The U.S. Army’s Long-Range Missiles Could Be the Perfect Tool to Neutralize China’s Artificial Islands
Ideally, the quiet but relentless pursuit of a disproportionately cost-imposing operational plan to neutralize China’s island bases might have a much-needed deterrent effect on plans to continue to militarize them. While the United States has already demonstrated the ability to deploy ATACMS to the Philippines, Manila has shown interest in buying the system and development of the LRPF missile has been quite public, the resulting potential peril to China’s island bases could be made more explicit. For example, additional deterrent value could be gained by the demonstration of rapid and large-scale joint deployment (via U.S. Air Force heavy lift) of Marine and Army ATACMS units, with large numbers of missile reloads brought in by Navy high-speed logistics ships into austere port facilities—as they might have to be in the face of China’s own land-attack ballistic and cruise missiles.
Just as important, the U.S. Army and Marine Corps should radically accelerate the development and large-scale purchase of the LRPF missile, which, at current pace, is years from operational deployment. The United States should also demonstrate, to both our allies and to China, that in the case of a unilateral U.S. intervention from offshore to uphold maritime rule of law or freedom of navigation in the South China Sea, these missiles could even be fired from logistics vessels or any other platform with an open deck that can carry a truck-mounted launcher. Perhaps the United States should also consider a specific waiver to the current U.S. policy on submunitions to support their use against China’s artificial islands, which, after all, were built from scratch as isolated facilities with no native civilian population. In any case, the timeline for action is short.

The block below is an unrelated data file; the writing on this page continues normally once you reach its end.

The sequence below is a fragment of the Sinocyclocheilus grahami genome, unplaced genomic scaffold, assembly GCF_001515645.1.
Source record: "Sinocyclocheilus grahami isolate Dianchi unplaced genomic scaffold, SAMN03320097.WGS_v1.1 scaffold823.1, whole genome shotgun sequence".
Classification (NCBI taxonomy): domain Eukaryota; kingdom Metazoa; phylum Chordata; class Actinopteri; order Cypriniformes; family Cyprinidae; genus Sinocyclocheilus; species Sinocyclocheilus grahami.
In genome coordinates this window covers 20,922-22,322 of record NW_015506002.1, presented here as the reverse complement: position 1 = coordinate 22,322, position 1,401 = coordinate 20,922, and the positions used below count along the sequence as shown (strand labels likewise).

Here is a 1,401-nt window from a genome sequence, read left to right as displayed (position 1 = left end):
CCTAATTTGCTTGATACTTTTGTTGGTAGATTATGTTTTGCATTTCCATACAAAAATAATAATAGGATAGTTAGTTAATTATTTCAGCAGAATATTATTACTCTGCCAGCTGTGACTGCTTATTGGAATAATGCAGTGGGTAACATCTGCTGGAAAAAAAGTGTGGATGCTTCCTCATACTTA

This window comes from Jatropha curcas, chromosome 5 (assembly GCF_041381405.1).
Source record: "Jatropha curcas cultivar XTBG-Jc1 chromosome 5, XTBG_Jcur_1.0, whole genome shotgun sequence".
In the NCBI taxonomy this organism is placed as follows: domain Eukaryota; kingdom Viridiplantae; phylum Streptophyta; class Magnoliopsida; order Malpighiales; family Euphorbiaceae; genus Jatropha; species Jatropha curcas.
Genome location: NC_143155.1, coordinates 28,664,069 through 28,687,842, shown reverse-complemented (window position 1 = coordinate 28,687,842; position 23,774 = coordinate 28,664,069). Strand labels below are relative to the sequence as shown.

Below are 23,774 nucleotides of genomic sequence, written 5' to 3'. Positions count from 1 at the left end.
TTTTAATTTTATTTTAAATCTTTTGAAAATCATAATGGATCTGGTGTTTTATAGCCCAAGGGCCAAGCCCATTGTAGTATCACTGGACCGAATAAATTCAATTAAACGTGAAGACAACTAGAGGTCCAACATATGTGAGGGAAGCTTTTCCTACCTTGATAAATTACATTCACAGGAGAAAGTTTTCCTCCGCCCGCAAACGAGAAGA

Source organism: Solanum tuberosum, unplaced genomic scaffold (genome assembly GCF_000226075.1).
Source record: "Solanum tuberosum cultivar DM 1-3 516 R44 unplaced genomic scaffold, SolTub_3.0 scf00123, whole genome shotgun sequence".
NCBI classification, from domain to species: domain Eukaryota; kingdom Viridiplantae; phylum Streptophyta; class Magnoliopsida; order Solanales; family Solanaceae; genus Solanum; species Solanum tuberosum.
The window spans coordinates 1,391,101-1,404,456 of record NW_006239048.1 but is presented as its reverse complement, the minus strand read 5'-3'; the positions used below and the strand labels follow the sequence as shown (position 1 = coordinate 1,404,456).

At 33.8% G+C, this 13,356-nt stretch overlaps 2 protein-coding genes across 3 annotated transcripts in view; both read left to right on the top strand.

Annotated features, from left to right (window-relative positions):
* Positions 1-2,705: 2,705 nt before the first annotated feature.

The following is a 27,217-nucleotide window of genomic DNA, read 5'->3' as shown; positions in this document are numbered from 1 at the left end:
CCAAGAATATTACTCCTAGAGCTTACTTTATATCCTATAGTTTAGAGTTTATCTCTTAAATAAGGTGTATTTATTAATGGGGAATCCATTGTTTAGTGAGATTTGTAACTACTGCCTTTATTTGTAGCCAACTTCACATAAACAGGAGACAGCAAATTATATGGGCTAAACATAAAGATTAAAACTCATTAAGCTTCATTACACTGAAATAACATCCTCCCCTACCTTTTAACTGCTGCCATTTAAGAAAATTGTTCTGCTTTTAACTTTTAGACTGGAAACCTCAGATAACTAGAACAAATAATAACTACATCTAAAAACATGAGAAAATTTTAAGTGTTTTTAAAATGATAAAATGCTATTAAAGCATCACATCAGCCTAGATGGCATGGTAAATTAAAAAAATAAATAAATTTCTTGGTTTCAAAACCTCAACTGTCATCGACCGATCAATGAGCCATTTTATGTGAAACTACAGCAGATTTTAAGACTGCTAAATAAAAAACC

For quite a while now, U.S. policymakers and planners have spent much time and effort—and, as stated by Chief of Naval Operations Adm. John M. Richardson, sometimes too much—fretting about the range arcs representing China’s various counterintervention systems. In this case, China may have erred by putting massive resources and political capital into building island bases that could happen to reside within range of near-future U.S. surface-to-surface missile systems. The accelerated development and employment of the Army and Marine Corps’ ballistic missiles for this problem set could provide an opportunity to force China’s planners and policymakers to start drawing some unsettling range arcs of their own.
Thomas Shugart is a senior military fellow at the Center for a New American Security and a submarine warfare officer in the U.S. Navy. The opinions expressed here are the author’s and do not represent the official position of the U.S. Navy, Department of Defense or the U.S. government.
Image Credit: 300 km (limit of Missile Technology Control Regime) and 500 km (INF Treaty limit) range arcs from main Philippine islands. Google Earth.